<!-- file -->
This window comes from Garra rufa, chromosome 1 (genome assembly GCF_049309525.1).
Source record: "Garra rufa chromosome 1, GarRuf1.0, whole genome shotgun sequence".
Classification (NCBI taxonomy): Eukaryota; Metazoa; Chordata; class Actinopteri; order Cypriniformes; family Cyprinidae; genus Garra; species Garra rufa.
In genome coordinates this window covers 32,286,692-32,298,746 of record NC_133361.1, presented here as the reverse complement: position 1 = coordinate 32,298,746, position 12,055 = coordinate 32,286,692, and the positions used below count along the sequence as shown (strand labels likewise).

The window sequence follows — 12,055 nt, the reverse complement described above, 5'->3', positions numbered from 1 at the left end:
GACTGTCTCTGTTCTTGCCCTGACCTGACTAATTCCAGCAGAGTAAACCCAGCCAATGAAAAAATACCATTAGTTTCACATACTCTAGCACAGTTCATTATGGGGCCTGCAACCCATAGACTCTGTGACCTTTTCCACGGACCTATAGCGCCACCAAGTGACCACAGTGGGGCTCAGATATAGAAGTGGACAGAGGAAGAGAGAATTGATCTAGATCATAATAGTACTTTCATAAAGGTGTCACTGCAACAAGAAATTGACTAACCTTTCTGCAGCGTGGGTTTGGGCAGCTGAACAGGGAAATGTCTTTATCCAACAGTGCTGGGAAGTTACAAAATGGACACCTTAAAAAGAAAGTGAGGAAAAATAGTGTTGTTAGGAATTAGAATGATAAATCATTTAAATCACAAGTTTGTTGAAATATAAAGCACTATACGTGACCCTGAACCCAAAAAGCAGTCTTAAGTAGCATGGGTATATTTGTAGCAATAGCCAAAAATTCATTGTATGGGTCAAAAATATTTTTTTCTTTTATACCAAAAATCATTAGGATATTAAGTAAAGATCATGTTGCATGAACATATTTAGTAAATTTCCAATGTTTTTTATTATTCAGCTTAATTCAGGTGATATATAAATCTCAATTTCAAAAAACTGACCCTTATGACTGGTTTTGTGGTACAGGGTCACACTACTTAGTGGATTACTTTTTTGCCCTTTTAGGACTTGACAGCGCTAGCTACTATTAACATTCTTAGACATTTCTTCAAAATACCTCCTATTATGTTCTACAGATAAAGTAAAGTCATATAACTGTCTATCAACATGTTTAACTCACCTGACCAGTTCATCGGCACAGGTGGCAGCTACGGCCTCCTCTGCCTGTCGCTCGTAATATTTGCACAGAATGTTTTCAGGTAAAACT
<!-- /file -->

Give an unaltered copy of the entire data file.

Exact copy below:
This window comes from Garra rufa, chromosome 1 (genome assembly GCF_049309525.1).
Source record: "Garra rufa chromosome 1, GarRuf1.0, whole genome shotgun sequence".
Classification (NCBI taxonomy): Eukaryota; Metazoa; Chordata; class Actinopteri; order Cypriniformes; family Cyprinidae; genus Garra; species Garra rufa.
In genome coordinates this window covers 32,286,692-32,298,746 of record NC_133361.1, presented here as the reverse complement: position 1 = coordinate 32,298,746, position 12,055 = coordinate 32,286,692, and the positions used below count along the sequence as shown (strand labels likewise).

The window sequence follows — 12,055 nt, the reverse complement described above, 5'->3', positions numbered from 1 at the left end:
GACTGTCTCTGTTCTTGCCCTGACCTGACTAATTCCAGCAGAGTAAACCCAGCCAATGAAAAAATACCATTAGTTTCACATACTCTAGCACAGTTCATTATGGGGCCTGCAACCCATAGACTCTGTGACCTTTTCCACGGACCTATAGCGCCACCAAGTGACCACAGTGGGGCTCAGATATAGAAGTGGACAGAGGAAGAGAGAATTGATCTAGATCATAATAGTACTTTCATAAAGGTGTCACTGCAACAAGAAATTGACTAACCTTTCTGCAGCGTGGGTTTGGGCAGCTGAACAGGGAAATGTCTTTATCCAACAGTGCTGGGAAGTTACAAAATGGACACCTTAAAAAGAAAGTGAGGAAAAATAGTGTTGTTAGGAATTAGAATGATAAATCATTTAAATCACAAGTTTGTTGAAATATAAAGCACTATACGTGACCCTGAACCCAAAAAGCAGTCTTAAGTAGCATGGGTATATTTGTAGCAATAGCCAAAAATTCATTGTATGGGTCAAAAATATTTTTTTCTTTTATACCAAAAATCATTAGGATATTAAGTAAAGATCATGTTGCATGAACATATTTAGTAAATTTCCAATGTTTTTTATTATTCAGCTTAATTCAGGTGATATATAAATCTCAATTTCAAAAAACTGACCCTTATGACTGGTTTTGTGGTACAGGGTCACACTACTTAGTGGATTACTTTTTTGCCCTTTTAGGACTTGACAGCGCTAGCTACTATTAACATTCTTAGACATTTCTTCAAAATACCTCCTATTATGTTCTACAGATAAAGTAAAGTCATATAACTGTCTATCAACATGTTTAACTCACCTGACCAGTTCATCGGCACAGGTGGCAGCTACGGCCTCCTCTGCCTGTCGCTCGTAATATTTGCACAGAATGTTTTCAGGTAAAACT